At one point when she fled England for Rome, where the pope was a supporter, “as far as the locals were concerned, the voluptuous, peculiar, emotional Elizabeth was…a one-woman carnival.” Her travels here and there across Europe, especially when she was ill, are sometimes beyond belief and the author milks them for every juicy detail.  

The book is so filled with so much richness, however, that at times you might feel overwhelmed by names, banquets, vendettas, scandals, legal actions, and above all titles of nobility. It also seems a stretch for the author to keep speculating about whether Chudleigh suffered from borderline personality.

Duchess and Countess Elizabeth Chudleigh lived amazingly large, had amazing adventures, misadventures, famous friends and allies–and famous detractors.  She was a figure of admiration and emulation, and the focus of a unique trial.  This bountiful biography is the perfect material for a miniseries–not least for the grotesque Dickensian frenzy that erupted when Chudleigh died in Paris right before the French Revolution.

Lev Raphael’s first love as an English major was literature of the 18th century.  He is the author of twenty-seven books in many genres and has taught creative writing at Michigan State University where his  literary papers were purchased by Special Archives at MSU’s library.

“Echoes” on Netflix is Dumber than Dumb

Now and then I stick with a mystery novel or series not because it’s engrossing but because it’s such a mess I keep wondering if the writer or writers can possibly fix it by the end.  And I also wonder if it’s going to get much worse, which I guess could be classified as morbid curiosity.

That’s the case with the new Netflix miniseries Echoes, which is the dumbest mystery I’ve seen this year.

The twin sisters in Echoes aren’t just close, they’re interchangeable. Or so they believe. One lives in LA, the other in Virginia and every year they have a birthday together someplace fun like Paris.  Before they leave their joint celebration, the twins change clothes and identities. Then they go back home for a year until the next birthday bash and the next switch.

Okay–without any spoilers–we’re supposed to believe that each one sleeps with the other’s husband and neither husband notices the slightest difference in how they’re touched, kissed, fondled, whispered or cried out to.  Let’s forget sex for a moment. What about how they move, smile, laugh, read, walk and every other element of being themselves?  Are we supposed to believe the husbands are stupid and grossly unobservant?

It’s not just their husbands who seem completely blind. Their elderly father can’t seem to tell them apart either, and just as bizarrely, Eli’s daughter Mattie doesn’t notice that one year her mother is Gina and the next one it’s Eli.  One twin says their mother was the only one who could ever tell them  apart.  Yeah, right.

When the switching is finally revealed, one of the people affected by it actually thinks it’s just fine and all about “self-discovery.”  That scene is laughable and psychologically ridiculous.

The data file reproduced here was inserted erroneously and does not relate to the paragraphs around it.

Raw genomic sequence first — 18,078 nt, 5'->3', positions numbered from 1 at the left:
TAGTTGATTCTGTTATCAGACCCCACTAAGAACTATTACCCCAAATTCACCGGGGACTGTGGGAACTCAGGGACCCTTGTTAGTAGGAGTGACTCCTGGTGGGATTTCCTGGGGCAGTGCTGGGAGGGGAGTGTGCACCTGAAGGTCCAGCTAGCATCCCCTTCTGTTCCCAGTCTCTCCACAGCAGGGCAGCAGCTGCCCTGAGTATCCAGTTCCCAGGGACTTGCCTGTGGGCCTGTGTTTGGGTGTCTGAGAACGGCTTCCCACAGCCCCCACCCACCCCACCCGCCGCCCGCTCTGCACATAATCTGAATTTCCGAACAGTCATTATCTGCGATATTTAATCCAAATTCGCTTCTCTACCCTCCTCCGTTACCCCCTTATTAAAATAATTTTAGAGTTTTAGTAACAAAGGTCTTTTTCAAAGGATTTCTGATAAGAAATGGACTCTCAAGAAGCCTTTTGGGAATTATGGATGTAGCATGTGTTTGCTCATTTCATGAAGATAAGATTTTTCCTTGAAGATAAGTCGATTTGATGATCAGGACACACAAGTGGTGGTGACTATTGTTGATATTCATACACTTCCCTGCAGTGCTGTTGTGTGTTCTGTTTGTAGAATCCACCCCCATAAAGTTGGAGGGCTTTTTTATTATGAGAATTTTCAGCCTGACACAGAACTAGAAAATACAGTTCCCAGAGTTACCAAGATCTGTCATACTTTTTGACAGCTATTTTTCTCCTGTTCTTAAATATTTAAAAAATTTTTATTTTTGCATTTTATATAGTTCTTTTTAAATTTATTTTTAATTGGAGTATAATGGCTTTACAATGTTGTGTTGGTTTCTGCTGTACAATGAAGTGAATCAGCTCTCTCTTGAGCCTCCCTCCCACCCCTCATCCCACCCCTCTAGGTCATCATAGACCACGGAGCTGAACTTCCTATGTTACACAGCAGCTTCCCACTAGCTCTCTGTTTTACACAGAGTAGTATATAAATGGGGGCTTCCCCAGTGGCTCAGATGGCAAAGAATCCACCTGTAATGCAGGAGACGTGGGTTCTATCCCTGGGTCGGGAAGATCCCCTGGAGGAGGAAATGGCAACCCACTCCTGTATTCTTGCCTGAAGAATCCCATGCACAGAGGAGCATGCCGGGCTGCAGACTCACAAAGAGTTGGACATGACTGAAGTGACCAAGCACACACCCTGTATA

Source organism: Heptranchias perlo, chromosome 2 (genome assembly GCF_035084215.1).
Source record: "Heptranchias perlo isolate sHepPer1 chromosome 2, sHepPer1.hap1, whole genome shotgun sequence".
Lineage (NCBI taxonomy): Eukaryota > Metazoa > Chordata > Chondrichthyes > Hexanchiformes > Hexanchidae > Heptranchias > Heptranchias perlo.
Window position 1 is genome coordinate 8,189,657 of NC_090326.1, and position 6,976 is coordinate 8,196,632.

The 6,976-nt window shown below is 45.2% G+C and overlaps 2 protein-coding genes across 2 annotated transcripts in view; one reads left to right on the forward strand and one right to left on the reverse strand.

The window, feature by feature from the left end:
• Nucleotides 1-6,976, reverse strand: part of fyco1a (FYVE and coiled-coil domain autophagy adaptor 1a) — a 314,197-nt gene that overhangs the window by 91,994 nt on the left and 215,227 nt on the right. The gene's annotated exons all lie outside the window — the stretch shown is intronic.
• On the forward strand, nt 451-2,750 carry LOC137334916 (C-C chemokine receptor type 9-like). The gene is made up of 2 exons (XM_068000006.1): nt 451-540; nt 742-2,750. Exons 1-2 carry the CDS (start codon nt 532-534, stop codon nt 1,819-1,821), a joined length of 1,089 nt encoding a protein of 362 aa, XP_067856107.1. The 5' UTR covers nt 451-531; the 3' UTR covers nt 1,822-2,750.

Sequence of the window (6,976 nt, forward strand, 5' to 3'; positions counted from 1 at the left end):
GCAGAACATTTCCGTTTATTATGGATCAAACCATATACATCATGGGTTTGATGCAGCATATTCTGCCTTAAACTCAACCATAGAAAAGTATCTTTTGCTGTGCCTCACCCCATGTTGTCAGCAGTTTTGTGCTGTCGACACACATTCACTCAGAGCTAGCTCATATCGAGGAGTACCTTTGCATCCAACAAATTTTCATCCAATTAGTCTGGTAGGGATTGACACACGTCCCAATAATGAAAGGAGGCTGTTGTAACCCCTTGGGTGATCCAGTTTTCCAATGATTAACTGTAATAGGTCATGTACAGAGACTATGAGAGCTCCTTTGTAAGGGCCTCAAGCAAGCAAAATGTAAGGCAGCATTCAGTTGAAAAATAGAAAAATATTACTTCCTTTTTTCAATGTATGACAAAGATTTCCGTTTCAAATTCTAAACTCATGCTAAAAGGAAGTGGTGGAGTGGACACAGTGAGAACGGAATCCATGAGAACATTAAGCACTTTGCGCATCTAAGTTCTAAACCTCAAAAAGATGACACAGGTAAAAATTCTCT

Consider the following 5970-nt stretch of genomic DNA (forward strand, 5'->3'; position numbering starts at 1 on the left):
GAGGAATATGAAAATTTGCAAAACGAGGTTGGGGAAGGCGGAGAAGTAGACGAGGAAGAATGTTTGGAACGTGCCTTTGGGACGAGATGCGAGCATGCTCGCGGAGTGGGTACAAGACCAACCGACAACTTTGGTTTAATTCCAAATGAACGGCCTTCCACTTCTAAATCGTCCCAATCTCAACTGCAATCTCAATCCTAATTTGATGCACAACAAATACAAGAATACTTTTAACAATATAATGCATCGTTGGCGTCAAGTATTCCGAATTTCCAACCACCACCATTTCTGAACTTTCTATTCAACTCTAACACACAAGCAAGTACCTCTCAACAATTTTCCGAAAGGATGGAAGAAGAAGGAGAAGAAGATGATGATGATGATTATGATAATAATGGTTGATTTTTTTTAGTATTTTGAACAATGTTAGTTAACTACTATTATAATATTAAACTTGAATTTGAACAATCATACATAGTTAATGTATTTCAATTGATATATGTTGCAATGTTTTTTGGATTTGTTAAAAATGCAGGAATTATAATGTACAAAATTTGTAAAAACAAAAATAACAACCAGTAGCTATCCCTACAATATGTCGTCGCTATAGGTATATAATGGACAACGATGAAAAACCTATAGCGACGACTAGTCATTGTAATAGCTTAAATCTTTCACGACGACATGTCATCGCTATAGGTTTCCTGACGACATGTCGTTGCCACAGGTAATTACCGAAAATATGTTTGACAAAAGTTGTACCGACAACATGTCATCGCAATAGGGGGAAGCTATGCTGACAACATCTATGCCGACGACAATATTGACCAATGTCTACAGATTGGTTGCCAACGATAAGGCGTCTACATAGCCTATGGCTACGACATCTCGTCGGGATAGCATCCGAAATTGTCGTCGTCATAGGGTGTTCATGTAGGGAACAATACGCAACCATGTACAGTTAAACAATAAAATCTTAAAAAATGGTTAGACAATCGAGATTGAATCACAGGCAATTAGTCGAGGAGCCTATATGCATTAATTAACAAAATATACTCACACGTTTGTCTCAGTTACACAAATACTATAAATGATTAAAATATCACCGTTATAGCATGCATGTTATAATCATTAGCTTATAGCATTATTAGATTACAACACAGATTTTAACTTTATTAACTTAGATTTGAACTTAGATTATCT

The whole miniseries feels badly edited, badly written and badly thought out, with Michelle Monaghan looking as vexed as viewers might be when they wonder “What?  Seriously?”  time and again.  There’s a plot, apparently, involving a stolen horse that never makes much sense because it’s not clear why the horse is in Eli and Jack’s stable.  And they have money troubles that everybody in town seems to know about but are never fully explained.  Oh yeah, Gina goes missing, sort of.  There are thugs and jarring, cryptic flashbacks too.  And a murder.  Of course.  And a third sister who is never fully integrated into the story.

Just as bad as the general vagueness and unbelievability is the obnoxious score that says “This is ominous!” every few minutes no matter what Eli or Gina are doing.  You want to say to the composer: give it a rest, dude.

The cast of Monaghan, Matt Bomer, Daniel Sunjata and Karen Robinson are wasted on very thin material that might have worked better as a 2-hour TV movie than a 7-episode miniseries.  Might have–without the totally ridiculous ending.

Lev Raphael is the former crime fiction review for The Detroit Free Press and author of 27 books including 10 crime novels.

How James Bond Saved Britain

Have you been wondering who the next James Bond will be after Daniel Craig?  James Norton?  Idris Elba?  Theo James?  The maddening possibilities include Richard Madden, who’s the same height as beefy Daniel Craig, and the slighter and somewhat shorter Tom Holland.  Lots of women have been suggested too, actors like Ruth Negga, Lily James, Emilia Clarke, Claire Foy, Charlize Theron and Thandiwe Newton among others.

Have you exhausted yourself re-watching every single Bond movie with every single Bond?  Even the less-than-stellar films? 

Well, there’s a great book to engross and entertain you till the revelation of the New Bond is vouchsafed to eager theatergoers and streamers: Simon Winder’s hilarious The Man Who Saved Britain.  It’s my second read and I have to report that when I first had this marvelous book in my hands, I was on an author tour across the U.S. and startled passengers on planes and in airports because I kept laughing aloud at his wit.  Luckily this time around, I’m at home and can only alarm my dogs.